'It's Not A Fairy Tale, It's Not A Failure': A Mother At 16 Conquers Stigma With Love

Jan 19, 2018
Originally published on January 19, 2018 8:06 am

A favorite pastime for April Gibson and her teenage son, Gregory Bess, is simply talking to one another.

"I think I learn more from those conversations than school," says Gregory, who turned 17 on Thursday.

But during a recent StoryCorps conversation in St. Paul, Minn., April, 33, knew he wanted to talk about a subject the two hadn't really explored.

April invited her son to ask about what that time was like for her, as a young black mother. "Now you can ask me the hard question," April says.

"What did you feel like when I was born?" Gregory asks.

"I actually didn't feel anything," April says. "I was 16, and I was a kid. I didn't know what I was doing. So when I took you home, I didn't know how to feel. I made a bad choice according to everybody. 'You're just like all the rest of them.' "

In the beginning, those judgments masked her own feelings. "I don't know what 'the rest of them' means," she says, "but I know what it felt like. Like I didn't deserve to feel the way women who do the right things do — because why would you celebrate someone making such a poor choice?"

Because April didn't know what to feel, she says she felt nothing. "And I just took care of you," she tells Gregory. "I did what I was supposed to do."

Then one day, she had a realization. "I couldn't believe what people told me about myself or about 'those people' like me," she says. "This is my baby, and I love him, and I can feel something. It's not a fairy tale, it's not a failure. It's just a process, and now we're here, 16 years later."

Gregory asks his mother what hopes she holds for his future.

"My dream for you, Gregory, is that you become a good person. And not a nice person — that's not a deep quality to me. Niceness is mediocrity," she says. "I want you to not be afraid to be afraid. But mostly, I want you to be better than me."

When he was younger, Gregory says, he wanted to find someone to look up to. "But it's always been right in front of me," he says. "You're just the greatest person that I ever known. And I just want to be like you."

Produced for Morning Edition by Liyna Anwar.

StoryCorps is a national nonprofit that gives people the chance to interview friends and loved ones about their lives. These conversations are archived at the American Folklife Center at the Library of Congress, allowing participants to leave a legacy for future generations. Learn more, including how to interview someone in your life, at StoryCorps.org.

Copyright 2018 NPR. To see more, visit http://www.npr.org/.

(SOUNDBITE OF MUSIC)

STEVE INSKEEP, HOST:

It's Friday, which is when we hear from Story Corps. Thirty-three-year-old April Gibson and her teenage son, Gregory Bess, love talking with each other.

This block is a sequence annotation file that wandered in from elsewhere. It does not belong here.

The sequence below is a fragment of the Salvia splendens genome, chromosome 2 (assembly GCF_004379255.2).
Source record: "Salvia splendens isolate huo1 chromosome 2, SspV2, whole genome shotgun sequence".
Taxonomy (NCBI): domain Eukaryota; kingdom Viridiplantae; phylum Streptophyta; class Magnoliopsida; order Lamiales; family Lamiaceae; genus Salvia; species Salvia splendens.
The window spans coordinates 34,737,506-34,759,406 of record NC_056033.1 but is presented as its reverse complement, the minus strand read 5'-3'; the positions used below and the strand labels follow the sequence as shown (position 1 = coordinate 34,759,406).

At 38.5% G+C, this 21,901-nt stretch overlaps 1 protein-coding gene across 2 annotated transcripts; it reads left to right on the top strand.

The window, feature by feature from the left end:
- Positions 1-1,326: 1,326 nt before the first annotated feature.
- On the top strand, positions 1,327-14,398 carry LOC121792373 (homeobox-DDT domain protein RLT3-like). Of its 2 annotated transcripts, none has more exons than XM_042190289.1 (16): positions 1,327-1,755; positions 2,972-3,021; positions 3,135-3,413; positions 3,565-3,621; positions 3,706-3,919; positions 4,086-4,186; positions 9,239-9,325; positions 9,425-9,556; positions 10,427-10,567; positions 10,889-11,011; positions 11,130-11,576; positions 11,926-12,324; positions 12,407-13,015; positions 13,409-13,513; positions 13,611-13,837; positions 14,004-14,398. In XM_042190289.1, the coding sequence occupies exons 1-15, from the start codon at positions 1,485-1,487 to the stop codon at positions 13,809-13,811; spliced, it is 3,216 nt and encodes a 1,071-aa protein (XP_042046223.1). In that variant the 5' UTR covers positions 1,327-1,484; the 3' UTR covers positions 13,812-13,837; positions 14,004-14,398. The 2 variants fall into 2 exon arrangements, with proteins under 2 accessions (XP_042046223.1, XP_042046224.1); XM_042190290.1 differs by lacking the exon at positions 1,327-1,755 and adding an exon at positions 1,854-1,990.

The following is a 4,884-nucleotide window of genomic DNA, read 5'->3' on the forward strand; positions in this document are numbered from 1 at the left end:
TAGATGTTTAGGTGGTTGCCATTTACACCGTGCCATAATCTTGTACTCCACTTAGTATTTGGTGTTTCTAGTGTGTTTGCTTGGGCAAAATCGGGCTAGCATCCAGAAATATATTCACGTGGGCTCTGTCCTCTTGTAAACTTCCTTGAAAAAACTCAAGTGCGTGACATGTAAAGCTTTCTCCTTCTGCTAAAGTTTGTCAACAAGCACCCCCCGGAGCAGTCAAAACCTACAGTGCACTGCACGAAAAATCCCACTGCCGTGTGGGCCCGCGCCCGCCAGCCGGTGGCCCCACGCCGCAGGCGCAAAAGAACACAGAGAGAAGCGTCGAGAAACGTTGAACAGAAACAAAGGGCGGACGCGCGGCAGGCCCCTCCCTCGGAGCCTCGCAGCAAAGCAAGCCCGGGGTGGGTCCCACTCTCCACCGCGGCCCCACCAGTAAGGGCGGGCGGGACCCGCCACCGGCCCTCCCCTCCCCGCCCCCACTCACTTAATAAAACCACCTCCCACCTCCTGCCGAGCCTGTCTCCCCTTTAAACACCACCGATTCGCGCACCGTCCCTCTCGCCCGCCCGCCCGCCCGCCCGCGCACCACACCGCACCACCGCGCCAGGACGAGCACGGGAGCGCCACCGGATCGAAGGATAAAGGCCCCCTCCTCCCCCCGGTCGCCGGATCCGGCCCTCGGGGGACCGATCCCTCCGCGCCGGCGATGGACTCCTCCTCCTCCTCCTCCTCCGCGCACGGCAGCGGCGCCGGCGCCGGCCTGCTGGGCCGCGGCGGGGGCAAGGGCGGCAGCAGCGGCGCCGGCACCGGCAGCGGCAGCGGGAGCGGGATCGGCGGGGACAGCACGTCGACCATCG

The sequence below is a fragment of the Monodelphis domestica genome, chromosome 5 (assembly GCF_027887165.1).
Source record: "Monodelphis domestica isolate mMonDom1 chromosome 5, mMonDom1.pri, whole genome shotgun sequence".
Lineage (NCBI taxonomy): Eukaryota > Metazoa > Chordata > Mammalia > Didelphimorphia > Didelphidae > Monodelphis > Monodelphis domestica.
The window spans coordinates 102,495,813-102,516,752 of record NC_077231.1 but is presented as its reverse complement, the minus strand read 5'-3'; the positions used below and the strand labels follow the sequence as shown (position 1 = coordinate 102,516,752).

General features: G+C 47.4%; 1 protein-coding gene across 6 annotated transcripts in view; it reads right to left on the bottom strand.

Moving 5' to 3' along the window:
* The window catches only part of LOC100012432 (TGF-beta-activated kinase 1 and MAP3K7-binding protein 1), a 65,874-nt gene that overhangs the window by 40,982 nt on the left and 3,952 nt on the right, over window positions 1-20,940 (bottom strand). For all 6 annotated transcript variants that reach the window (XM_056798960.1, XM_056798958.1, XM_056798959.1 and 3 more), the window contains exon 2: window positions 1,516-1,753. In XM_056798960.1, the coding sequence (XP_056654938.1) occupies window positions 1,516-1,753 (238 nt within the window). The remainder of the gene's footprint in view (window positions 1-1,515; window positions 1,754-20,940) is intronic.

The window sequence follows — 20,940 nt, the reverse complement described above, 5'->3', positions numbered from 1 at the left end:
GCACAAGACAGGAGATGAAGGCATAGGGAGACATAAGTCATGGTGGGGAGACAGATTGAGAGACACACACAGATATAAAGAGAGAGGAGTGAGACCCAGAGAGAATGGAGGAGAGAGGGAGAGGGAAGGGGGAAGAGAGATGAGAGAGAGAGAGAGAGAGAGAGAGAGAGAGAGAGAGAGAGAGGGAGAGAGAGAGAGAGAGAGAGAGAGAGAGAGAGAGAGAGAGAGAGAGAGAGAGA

GREGORY BESS: We could talk about things for, like, hours. I think I learn more from those conversations than school.

INSKEEP: But April, the mother, knew there was one subject they had not really explored. So when a Story Corps mobile booth traveled recently to St. Paul, Minn., she invited her son to sit down with her. He asked about his grandparents and her childhood. But April knew her 16-year-old had something more that he wanted to talk about.

APRIL GIBSON: Now you can ask me the hard question.

BESS: What did you feel like when I was born?

GIBSON: When you were born, I actually didn't feel anything. I was 16, and I was a kid. I didn't know what I was doing. So when I took you home, I didn't know how to feel. I made a bad choice according to everybody. I was just like all the rest of them. I don't know what the rest of them means, but I know what it felt like. Like, I didn't deserve to feel the way women who do the right things do because why would you celebrate someone making such a poor choice? So I didn't know what do feel, so I felt nothing. And I just took care of you.

I did what I was supposed to do until one day I realized that I couldn't believe what people told me about myself or about those people like me. This is my baby, and I love him. And I can feel something. It's not a fairy tale. It's not a failure. It's just a process. And now we're here 16 years later.

BESS: What are your dreams for me?

GIBSON: My dream for you, Gregory, is that you become a good person and not a nice person. That's not a deep quality to me. Niceness is mediocrity. I want you to not be afraid to be afraid. But mostly, I want you to be better than me.

BESS: When I was little, I was always looking for someone to look up to, but it's always been right in front of me. You're just the greatest person that I ever know. And I just want to be like you.

(SOUNDBITE OF WEINLAND SONG, "SUNKEN EYES")

INSKEEP: April Gibson and her son, Gregory Bess, in St. Paul, Minn. Their story will be archived at the American Folklife Center at the Library of Congress and featured on the Story Corps podcast. Transcript provided by NPR, Copyright NPR.